PITTSFIELD -- An ideal parking control policy would include a new fine structure, more standardization of enforcement procedures and greater sharing of data among city departments, Police Chief Michael J. Wynn told the Police Advisory Committee on Monday.
A subcommittee of the citizen advisory group is reviewing the existing city fine structure, which the chief has said needs upgrading to become more effective in combating parking and traffic violations. The group is expected to recommend changes to the mayor and City Council.
One needed change, Wynn has said, is to increase some fines, which he said are too low to be effective as a deterrent.
Police Lt. Kate O'Brien, who attended the meeting, said that in some parking situations the fee for overtime parking is waived once in each calendar year, then only rises to $3 and $5 for the next two violations.
Wynn said having both civilian parking enforcement employees and police issue parking tickets -- and a lack of direct access by police to data on violations handled by civilian employees -- also can create confusion.
"We should try to standardize and [should] eliminate the first offense [waiver]," said Ward 4 City Councilor and Traffic Commission member Christopher Connell, who attended the session. "That would be the best and simplest way."
"There are just too many variables," Wynn said, referring to different time limits for parking in different downtown lots and similar parking issues.
Connell said the subcommittee's review of the fine structure "would be a good start. Everyone is basically concerned about parking issues in the downtown."
He said many approaches to deal with parking and traffic violations have been a Band-Aid approach that allows for different parking time limits and other discrepancies.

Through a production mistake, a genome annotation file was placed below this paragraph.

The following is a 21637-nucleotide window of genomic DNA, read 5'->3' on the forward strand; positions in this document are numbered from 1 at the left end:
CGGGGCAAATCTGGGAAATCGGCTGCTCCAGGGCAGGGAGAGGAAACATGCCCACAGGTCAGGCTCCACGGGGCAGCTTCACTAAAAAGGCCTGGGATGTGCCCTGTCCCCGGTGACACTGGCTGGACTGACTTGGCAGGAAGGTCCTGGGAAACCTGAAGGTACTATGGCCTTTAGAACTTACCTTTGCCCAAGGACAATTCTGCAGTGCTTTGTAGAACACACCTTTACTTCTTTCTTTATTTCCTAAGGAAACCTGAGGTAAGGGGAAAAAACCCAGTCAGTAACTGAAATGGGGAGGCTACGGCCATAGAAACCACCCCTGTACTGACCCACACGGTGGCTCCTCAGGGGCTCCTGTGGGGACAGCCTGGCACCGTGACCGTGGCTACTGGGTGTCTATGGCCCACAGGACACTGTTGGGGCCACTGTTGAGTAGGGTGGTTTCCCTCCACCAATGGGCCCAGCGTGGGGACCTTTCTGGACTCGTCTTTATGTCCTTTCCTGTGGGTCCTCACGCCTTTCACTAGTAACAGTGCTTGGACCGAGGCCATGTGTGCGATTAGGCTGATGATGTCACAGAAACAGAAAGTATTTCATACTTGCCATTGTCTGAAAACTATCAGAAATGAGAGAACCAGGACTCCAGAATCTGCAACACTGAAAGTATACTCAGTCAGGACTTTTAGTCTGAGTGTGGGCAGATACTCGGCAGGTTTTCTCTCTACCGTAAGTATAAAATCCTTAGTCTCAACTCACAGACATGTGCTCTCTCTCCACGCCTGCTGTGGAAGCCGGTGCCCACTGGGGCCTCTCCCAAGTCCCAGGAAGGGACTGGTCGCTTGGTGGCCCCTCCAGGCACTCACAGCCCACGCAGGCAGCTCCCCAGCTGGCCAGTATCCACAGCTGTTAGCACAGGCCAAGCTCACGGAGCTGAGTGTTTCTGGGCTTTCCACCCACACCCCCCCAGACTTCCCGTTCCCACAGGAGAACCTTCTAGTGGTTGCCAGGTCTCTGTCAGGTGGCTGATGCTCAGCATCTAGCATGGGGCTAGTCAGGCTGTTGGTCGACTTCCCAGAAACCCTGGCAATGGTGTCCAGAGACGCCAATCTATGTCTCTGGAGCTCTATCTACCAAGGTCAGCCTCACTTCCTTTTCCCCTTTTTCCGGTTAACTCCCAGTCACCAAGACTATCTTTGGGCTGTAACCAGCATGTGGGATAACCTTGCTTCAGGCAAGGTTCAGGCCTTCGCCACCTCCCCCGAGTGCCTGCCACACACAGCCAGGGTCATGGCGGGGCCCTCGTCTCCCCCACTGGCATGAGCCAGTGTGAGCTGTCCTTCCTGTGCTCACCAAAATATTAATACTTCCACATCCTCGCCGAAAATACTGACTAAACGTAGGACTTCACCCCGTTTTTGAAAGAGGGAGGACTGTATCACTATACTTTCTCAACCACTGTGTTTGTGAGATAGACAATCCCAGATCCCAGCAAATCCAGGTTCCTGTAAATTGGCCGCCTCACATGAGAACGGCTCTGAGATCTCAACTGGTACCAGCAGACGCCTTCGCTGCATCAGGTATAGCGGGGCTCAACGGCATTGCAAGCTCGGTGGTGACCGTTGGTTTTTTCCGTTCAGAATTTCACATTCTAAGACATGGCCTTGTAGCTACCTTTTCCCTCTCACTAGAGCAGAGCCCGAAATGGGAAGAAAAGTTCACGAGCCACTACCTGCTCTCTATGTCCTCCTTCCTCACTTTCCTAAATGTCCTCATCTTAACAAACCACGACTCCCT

One parking situation that has become more standardized in recent years is enforcement of the ban on overnight street parking, which O'Brien said police begin enforcing with $25 tickets in December, following an informational campaign.
Wynn said the lieutenant was instrumental in establishing more uniform enforcement of the ban on street parking, along with the educational efforts, including flyers placed on auto windshields. The ban is in effect on city streets from midnight to 7 a.m., primariliy to facilitate snow plowing or other emergency responses.
The 11-member advisory committee also reviewed its proposed formal charter, specifying such details as the number of committee members, how decisions are voted on, how committee officers are chosen and the creation of subcommittees and rules of procedure.
The draft document was referred to the city solicitor's office for review.
Also, Wynn reported that more than 50 resumes were received for the new position of crime analyst, which is a civilian position in the department. The person will gather data from police reports from the PPD and other agencies and any other related information and compile reports for use by patrol officers, detectives and others.
To reach Jim Therrien:
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On Twitter: @BE_therrien